Book Reviews: Laboring in the Vineyard — The Academic Life Examined

Lessons Learned: Reflections of a University President, by William G. Bowen, $24.95, Princeton University Press, (November 2010), ISBN-10:9780691149622, ISBN-13: 978-0691149622, pp.168.

You can be sure that the former president of one of the world’s most prestigious universities has learned plenty about how to run an institution of higher learning. When he offers to share his knowledge with those who run colleges and universities, or other kinds of institutions, one would be wise to take advantage of the opportunity.

William G. Bowen was president of Princeton University from 1972 to 1988, years of incredible tumult, growth and progress on campus, before going on to head the Andrew W. Mellon Foundation, which provides support for educational and cultural institutions. As the title promises, he outlines many of the lessons learned along the way. He does so in clear, simple prose, not impenetrable academese.

To introduce the lessons, he tells stories drawn not only from his life at Princeton but also from his experiences in other settings and from situations involving colleagues at other institutions.

Often it is a refreshingly candid story about an error he made. After hiring a reluctant candidate for a faculty job, for instance, he says he learned not to be overly persuasive but bear in mind that the hesitant recruit might know better whether he or she is suited to the task. Among other things, Bowen reports that he learned to surround himself with good people, to make time for the things that were important and to leave before he tired of the job or people tired of him.

He presents all this in a form that is not a memoir and not a handbook or textbook, but his book could provide valuable guidance to any administrator in education or manager in some field far removed from college life. Certainly, any new college president should devour this book, and keep it handy.

Papa, PhD: Essays on Fatherhood by  Men in the Academy, edited by Mary Ruth Marotte, Paige Reynolds and Ralph Savarese, $21.95, Rutgers University Press, (December 2010), ISBN-10: 0813548799, ISBN-13: 978-0813548791, pp. 240.

Four years ago, Rutgers University Press published Mama, Ph.D.: Women Write about Motherhood and Academic Life. “Everyone” knows that life for those who mother while working, whether in academia or elsewhere, is fraught with difficulties, guilt and conflicts. Most importantly, academic moms do battle daily over the suspicion that they might not be serious enough about their career if they also reproduce, nurture and rear children.

Yet, fatherhood has been undergoing radical changes, too, for academics as much as for men who labor outside ivy-covered walls. At the same time, being “too involved” with one’s children is becoming more of an occupational hazard for men. For this book, editors invited scholars to reflect on how fatherhood affected their work and vice versa. Some men, especially untenured faculty, declined to contribute, according to the editors, for fear of repercussions.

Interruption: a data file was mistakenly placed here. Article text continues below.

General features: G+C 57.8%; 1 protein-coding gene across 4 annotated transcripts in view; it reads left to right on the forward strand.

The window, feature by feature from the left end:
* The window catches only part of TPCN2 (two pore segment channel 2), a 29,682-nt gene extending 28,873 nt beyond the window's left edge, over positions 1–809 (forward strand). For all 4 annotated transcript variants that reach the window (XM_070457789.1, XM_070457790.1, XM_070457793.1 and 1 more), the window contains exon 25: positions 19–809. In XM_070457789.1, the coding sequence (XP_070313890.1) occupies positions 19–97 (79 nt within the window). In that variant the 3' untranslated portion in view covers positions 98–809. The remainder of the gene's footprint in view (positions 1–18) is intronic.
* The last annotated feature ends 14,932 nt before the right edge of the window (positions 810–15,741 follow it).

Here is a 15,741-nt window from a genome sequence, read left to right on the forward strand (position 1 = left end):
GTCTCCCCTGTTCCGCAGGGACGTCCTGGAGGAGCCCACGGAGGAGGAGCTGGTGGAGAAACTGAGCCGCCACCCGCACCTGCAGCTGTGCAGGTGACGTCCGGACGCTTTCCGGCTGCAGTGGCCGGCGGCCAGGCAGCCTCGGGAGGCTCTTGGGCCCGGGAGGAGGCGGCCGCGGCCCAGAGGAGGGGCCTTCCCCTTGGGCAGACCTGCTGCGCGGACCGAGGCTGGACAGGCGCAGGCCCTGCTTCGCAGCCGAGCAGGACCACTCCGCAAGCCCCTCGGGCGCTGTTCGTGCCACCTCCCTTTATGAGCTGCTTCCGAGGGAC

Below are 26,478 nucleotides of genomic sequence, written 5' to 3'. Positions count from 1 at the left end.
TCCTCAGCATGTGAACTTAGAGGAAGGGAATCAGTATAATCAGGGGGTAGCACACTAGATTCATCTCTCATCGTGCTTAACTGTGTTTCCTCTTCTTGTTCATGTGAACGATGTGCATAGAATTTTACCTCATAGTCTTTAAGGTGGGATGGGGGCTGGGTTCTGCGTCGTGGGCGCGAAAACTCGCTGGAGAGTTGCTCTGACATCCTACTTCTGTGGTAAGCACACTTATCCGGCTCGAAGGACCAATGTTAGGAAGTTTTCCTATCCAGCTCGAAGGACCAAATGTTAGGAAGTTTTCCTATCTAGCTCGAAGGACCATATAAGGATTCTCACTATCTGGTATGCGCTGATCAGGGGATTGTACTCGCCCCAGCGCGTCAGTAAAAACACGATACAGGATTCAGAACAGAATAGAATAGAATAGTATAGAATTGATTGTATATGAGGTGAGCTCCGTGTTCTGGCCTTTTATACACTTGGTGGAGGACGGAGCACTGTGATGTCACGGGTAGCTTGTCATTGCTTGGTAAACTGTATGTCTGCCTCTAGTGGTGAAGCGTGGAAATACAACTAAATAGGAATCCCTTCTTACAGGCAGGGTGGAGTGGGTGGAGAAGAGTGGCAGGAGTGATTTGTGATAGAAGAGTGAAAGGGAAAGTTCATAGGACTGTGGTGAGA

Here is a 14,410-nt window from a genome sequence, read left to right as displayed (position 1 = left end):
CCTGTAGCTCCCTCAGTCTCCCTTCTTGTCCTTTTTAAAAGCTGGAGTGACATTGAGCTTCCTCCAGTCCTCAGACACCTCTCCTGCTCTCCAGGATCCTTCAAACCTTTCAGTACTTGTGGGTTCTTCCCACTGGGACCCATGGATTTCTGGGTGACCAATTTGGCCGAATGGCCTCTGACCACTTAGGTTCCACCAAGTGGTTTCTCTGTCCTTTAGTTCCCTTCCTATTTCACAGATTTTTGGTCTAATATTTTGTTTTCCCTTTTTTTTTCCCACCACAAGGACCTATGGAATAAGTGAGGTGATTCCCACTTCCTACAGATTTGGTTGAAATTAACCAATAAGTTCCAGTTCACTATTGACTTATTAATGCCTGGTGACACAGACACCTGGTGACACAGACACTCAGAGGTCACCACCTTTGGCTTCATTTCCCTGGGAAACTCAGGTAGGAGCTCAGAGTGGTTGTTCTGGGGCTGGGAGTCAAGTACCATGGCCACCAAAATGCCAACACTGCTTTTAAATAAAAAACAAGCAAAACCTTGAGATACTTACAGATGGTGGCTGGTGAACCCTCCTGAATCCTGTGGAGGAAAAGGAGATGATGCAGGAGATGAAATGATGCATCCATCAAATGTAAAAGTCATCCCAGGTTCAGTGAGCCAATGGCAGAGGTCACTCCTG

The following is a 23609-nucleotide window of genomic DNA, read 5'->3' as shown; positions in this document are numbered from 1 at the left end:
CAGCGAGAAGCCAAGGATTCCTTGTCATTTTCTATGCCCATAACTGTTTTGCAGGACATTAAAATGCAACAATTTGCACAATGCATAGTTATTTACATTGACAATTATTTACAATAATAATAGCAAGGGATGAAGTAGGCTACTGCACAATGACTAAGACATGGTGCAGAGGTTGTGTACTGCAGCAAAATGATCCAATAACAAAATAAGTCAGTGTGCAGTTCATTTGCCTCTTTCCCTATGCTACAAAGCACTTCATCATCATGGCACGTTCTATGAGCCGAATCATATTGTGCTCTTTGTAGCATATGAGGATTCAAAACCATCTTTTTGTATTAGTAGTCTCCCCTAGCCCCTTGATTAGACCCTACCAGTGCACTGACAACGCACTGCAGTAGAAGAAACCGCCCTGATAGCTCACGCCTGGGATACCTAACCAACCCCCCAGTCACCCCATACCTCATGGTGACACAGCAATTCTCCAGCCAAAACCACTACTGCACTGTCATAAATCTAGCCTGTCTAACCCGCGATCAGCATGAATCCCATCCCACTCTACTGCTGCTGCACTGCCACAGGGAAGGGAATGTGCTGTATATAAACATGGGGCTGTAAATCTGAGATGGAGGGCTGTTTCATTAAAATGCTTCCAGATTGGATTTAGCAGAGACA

Those who took up the challenge offer an incredible window on how fatherhood, and parenting in general, is in transition. One essayist, for instance, ponders what to make of gender neutrality after his son announces that he is transgendered and demands unconditional acceptance. In this book, White fathers raising Black or Asian children, gay fathers, adoptive fathers, single fathers and reluctant fathers have a voice as men confront a new frontier.

Professor Mommy: Finding Work-Family Balance in Academia,

by Rachel Connelly and Kristen Ghodsee, $29.95, Rowman & Littlefield Publishers, (July 2011), ISBN-10:1442208589, ISBN-13: 978-1442208582, pp.232.

This, of course, is not the first book to lament the challenges women experience when they combine motherhood and scholarship. However, it may well be the first to weigh the pitfalls against the pleasures and offer encouragement to those brave enough to forge ahead in spite of the obstacles.

The trouble with those other books, the authors say, is that a female graduate contemplating an academic career “cannot help but be left with the impression that being a Professorus momus is too difficult a task for any normal woman.”

With humor, candor and directness, the authors serve up facts and data as you would expect from the academics they are, then stir in the caring advice you would expect from a big sister. Both authors are mothers and professors at Bowdoin College. Too often, they conclude, women seeking advancement in academia opt for other careers, opt out of having children or miss their biological window to reproduce.

These sacrifices reflect the reality that for women, the fertile years coincide with the years of commitment required to earn advanced degrees, publish scholarly writing and secure tenure, while being good teachers.

This book provides a kind of “intervention” to assure women that they can combine a successful academic life with a home life that includes children — with or without a partner. The authors present options for when, where and how it can be done, if one understands the negatives, too. D

Angela P. Dodson is a longtime contributor to Diverse.